Achieving a Statement of Attainment

Forms and Workbooks for Achieving a SOA

From Certificate of Completion to Statement of Attainment


When you receive a Certificate of Completion at the end of your course, it represents the initial step towards achievement of a full industry qualification, one which is recognised by employers, industry and other Registered Training Organisations across Australia and overseas. This gives considerable flexibility when applying for jobs because mutual recognition and a common framework of competencies expressed in Training Packages means that key personnel have greater confidence in your skills and experience.

The Certificate of Completion indicates:

  • that you have met the knowledge requirements which underpin the competencies addressed during the course; and
  • that you have practised a range of practical skills in the training context.

These occupational health and safety skills and knowledge were achieved through successful completion of the MARCSTA course.

For you to receive a Statement of Attainment - the next step in achieving a nationally recognised qualification - assessment of your skills needs to go a step beyond the training venue.

When an assessor is satisfied that you can apply the practical skills and underpinning knowledge of one or more units of competency in the workplace you are awarded a Statement of Attainment.

A Statement of Attainment is an important building block in achieving nationally recognised qualifications.


Training Packages consist of three nationally endorsed components:

1.          Qualifications

Each qualification consists of a package made up of core and elective units of competence which reflect workplace skills, experience and responsibility. Qualification levels range from Certificate II (some Training Packages have a Certificate I) up to Advanced Diploma.

Upper qualification levels intersect with university qualifications and the lower levels, where practical, with secondary school qualifications. Certificate II is entry level with minimal workplace responsibility.  Certificate III is regarded as the equivalent of a tradesman with a range of responsibilities and a degree of autonomy but requiring supervision in some areas.

At Certificate IV the holder has supervisory responsibilities. The holder of a Diploma is likely to be in a managerial position, able to analyse and plan approaches to technical problems, able to evaluate information using it to forecast for planning or research purposes and take responsibility for a broad range of his or her and others' activities.

At Advanced Diploma level an individual analyses, diagnoses, designs and executes judgements across a broad range of technical or management functions, and demonstrates accountability for personal and group outcomes within broad parameters.

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2.          Units of Competence

The building blocks of qualifications, these are individually made up of elements, performance criteria, evidence guide and a range of variables.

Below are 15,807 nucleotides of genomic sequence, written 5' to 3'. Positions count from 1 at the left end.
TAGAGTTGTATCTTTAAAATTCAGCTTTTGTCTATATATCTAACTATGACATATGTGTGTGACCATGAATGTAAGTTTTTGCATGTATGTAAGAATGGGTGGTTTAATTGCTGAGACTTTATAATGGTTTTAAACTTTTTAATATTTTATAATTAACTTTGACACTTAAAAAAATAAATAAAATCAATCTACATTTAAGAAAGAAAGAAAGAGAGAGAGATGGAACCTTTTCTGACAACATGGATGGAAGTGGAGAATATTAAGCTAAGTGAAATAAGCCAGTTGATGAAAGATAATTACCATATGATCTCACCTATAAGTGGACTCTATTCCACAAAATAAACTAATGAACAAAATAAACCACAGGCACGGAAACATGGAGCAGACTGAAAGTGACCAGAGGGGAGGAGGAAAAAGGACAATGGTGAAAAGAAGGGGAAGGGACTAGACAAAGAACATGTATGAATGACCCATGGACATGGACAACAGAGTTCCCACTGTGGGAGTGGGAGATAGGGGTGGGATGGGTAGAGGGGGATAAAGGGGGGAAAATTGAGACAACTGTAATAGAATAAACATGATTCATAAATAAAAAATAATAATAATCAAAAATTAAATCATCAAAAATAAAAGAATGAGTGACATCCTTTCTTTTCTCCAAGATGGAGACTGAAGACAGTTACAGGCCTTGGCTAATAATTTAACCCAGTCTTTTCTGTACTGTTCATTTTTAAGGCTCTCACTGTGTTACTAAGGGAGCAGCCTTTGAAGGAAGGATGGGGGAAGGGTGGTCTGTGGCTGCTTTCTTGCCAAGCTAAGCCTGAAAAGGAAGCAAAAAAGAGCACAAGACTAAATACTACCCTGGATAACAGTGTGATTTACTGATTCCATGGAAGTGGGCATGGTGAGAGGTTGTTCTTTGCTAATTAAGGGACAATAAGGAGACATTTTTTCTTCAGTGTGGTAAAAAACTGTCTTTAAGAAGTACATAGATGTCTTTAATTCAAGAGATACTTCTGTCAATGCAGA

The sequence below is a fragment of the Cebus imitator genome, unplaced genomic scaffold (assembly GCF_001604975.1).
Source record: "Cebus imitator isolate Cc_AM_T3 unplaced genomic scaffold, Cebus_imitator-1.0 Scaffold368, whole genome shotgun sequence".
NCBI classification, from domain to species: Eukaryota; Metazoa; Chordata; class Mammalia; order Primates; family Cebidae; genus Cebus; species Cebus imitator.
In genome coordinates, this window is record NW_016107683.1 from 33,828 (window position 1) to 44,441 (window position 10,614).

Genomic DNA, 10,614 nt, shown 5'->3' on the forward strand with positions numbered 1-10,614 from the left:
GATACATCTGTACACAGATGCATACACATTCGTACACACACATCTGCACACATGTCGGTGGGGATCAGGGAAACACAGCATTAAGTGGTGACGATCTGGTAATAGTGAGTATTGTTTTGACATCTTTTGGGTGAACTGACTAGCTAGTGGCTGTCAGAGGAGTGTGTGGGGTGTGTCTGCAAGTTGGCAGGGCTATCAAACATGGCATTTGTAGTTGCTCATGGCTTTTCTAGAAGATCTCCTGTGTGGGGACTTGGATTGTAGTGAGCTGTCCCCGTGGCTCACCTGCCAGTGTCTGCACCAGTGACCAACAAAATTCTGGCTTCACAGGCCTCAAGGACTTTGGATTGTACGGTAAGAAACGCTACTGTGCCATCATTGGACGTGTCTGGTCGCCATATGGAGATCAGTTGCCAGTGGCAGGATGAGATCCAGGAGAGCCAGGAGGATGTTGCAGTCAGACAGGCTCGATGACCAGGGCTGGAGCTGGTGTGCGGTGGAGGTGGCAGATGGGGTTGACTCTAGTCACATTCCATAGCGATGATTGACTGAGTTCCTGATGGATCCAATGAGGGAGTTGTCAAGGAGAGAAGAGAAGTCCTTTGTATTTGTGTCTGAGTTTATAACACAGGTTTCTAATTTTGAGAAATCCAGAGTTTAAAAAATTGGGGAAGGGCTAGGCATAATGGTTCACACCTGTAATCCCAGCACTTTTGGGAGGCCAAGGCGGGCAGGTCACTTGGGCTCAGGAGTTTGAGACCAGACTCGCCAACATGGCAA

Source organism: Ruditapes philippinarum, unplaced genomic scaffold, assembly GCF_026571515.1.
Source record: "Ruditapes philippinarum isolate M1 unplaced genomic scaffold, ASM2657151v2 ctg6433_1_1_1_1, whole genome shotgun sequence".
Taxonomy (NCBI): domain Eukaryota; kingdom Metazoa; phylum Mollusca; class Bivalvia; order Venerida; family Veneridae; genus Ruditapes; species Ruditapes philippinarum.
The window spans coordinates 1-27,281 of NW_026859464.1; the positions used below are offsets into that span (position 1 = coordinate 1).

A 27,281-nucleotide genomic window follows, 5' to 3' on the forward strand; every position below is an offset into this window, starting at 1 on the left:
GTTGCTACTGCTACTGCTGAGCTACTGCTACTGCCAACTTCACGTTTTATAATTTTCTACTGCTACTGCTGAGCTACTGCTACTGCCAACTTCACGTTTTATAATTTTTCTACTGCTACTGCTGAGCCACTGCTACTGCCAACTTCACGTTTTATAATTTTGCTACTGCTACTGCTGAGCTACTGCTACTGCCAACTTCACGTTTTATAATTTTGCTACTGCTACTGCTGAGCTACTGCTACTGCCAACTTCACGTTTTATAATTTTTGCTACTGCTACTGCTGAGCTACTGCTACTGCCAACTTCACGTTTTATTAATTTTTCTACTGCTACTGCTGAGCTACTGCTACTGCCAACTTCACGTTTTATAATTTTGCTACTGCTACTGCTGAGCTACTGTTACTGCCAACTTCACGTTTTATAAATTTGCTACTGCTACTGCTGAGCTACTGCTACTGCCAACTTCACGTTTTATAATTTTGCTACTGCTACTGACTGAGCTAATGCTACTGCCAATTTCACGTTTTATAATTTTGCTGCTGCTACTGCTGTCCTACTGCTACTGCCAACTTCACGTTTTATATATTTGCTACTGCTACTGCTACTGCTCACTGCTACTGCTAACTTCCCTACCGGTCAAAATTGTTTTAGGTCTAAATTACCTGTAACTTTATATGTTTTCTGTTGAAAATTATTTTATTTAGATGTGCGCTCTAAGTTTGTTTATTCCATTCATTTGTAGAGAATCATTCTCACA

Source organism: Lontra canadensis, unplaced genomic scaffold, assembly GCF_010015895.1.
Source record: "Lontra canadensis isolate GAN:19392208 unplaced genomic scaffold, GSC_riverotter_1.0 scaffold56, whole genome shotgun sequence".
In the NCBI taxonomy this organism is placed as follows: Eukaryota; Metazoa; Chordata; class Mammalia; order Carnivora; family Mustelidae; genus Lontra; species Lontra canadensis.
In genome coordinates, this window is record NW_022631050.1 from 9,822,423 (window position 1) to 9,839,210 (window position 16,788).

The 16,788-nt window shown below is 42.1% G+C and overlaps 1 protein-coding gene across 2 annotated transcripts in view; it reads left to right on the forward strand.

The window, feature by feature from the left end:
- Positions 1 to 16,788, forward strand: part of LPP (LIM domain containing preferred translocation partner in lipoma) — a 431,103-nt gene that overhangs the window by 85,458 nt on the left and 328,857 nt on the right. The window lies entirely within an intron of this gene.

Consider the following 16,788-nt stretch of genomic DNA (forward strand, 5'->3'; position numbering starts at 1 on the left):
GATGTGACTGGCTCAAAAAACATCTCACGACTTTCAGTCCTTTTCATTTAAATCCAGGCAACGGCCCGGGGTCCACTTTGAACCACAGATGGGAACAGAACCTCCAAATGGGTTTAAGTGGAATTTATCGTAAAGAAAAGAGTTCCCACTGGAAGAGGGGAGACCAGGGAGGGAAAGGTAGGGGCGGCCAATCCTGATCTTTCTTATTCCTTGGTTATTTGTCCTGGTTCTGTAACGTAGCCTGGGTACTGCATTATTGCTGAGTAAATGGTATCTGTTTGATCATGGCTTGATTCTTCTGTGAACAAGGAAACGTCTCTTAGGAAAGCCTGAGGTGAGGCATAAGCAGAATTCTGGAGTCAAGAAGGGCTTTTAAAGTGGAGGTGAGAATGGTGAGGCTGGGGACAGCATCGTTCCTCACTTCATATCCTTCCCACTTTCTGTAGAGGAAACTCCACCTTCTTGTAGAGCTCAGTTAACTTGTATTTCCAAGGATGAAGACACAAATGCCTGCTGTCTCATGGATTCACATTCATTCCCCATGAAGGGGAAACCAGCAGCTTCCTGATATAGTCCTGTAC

3.          Assessment Guidelines

This is the third and final endorsed Training Package component, providing reference for assessors when planning, conducting and reviewing assessment of competencies.


How to Apply for a Statement of Attainment

To achieve a nationally recognised Statement of Attainment you need to go beyond the training venue and demonstrate that you can actually use the knowledge and skills you have acquired. To do this you will need to gather credible evidence of your application of occupational health and safety skills and knowledge in your workplace.

Credible evidence must relate to each of the elements of competency. It must relate to your own performance and there must be enough evidence for the training provider to be confident that you really have mastered the skill.

Evidence Required:

Letters or relevant papers that demonstrate you have used the required skills. For example, plans, drawings, performance reviews, awards, prizes, site documents, induction records, work method statements, site diaries.

From employers, clients, community groups etc.

Copies of certificates, diplomas, statements of attendance or results from any relevant course.

 Licences from interstate or overseas.

Proof of Employment:
 Payslips, PAYG payment summary, computer records or other proof of employment.

Photos, videos, samples of work may be used as evidence.

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Forms and Workbooks for Achieving a SOA


Portfolio of Evidence

The collection of evidence of your workplace skills and experience becomes your portfolio or skills passport. Bring this to your training provider for evaluation and a Statement of Attainment can be awarded in recognition of your workplace skills and experience.

Your portfolio becomes an increasingly valuable body of evidence not only of your workplace skills and experience but life experience as well, as you progress towards achieving nationally recognised qualifications.